You can keep checking the Scholastic website here for updates on how the book is coming, as well as some behind-the-scenes stuff on the making of the book. There’s also a picture of Robert Munsch in Rigolet with his son and the girl on whom the book is based. Fun!

Thanks to Nikole at Scholastic who helped me out with this shot of RM.
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Newest Twilight book – free

the short second life of bree tanner – by Stephenie Meyer

It’s hot off the press and today until July 5 it’s available free online here.

The book is a novella, only 178 pages, and its protagonist is one of the minor characters from Meyer’s earlier novel, Eclipse.

Bree Tanner is a “newborn vampire,” whose life is dangerous and ultimately tragic. The book is told through her voice, giving Twilight fans a chance to look at Eclipse in a completely different light.

As a parent, you should know that your girl will definitely want this book. That Chapters/Indigo is selling it for $9.99 when you purchase another teen book. And that it’s available online for free until July 5, 2010.

Even if you’re not planning on reading this book, check out the free online version – the technology is pretty interesting. You can increase the size of the print, view it as a one-page or two-page spread, and choose individual pages to read or just go through it all page by page.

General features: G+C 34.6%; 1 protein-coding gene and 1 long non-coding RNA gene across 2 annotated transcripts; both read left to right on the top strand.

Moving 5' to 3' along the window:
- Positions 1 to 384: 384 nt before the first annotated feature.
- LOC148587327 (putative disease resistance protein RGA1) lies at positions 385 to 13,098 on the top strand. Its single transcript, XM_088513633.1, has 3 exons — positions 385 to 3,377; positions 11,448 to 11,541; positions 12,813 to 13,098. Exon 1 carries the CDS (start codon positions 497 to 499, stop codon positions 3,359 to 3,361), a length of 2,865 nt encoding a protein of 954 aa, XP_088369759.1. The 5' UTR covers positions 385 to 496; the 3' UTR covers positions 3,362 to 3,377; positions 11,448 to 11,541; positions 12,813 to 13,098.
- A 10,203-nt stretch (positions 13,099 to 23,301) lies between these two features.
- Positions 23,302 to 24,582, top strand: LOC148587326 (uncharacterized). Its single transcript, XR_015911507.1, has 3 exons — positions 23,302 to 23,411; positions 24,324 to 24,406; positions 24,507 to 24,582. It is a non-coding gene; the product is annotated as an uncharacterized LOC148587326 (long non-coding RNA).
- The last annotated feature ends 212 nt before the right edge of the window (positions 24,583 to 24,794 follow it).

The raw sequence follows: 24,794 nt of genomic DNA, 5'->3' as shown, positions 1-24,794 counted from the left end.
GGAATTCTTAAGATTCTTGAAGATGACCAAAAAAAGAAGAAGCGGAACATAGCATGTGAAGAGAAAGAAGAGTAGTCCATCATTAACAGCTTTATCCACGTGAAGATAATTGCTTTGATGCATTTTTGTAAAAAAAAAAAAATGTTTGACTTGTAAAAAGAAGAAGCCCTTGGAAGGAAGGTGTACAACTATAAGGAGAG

If you’ve got a reluctant reader, this may be just the ticket. It’s a short book, full of action, easy to read and it’s online. Until July 5.

I bought the book yesterday and it only took me – I tend to be a very slow reader – an hour or so to get halfway through it. It’s interesting and it clips right along. And I like that Stephenie Meyer lets her readers into her thought process (in the Introduction) in terms of the way she thinks about her characters. She may get kids writing as well.

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Theodore Boone by John Grisham

Does your child want to be a lawyer?

Does he negotiate bedtime like Alan Dershowitz? Does he want to put the bad guys behind bars?

If this is your kid, then you need to buy John Grisham’s new book for young adults, Theodore Boone, Kid Lawyer.

Grisham has written 22 books for adults, mostly about the small-town lawyer up against the baddies. His books are legal thrillers, packed with the real-world details that only an author who used to be a lawyer can provide. They’re quick reads with lots of action.

This book is Grisham’s first attempt at a young adult novel, and it’s kind of like his other books – only a lite version.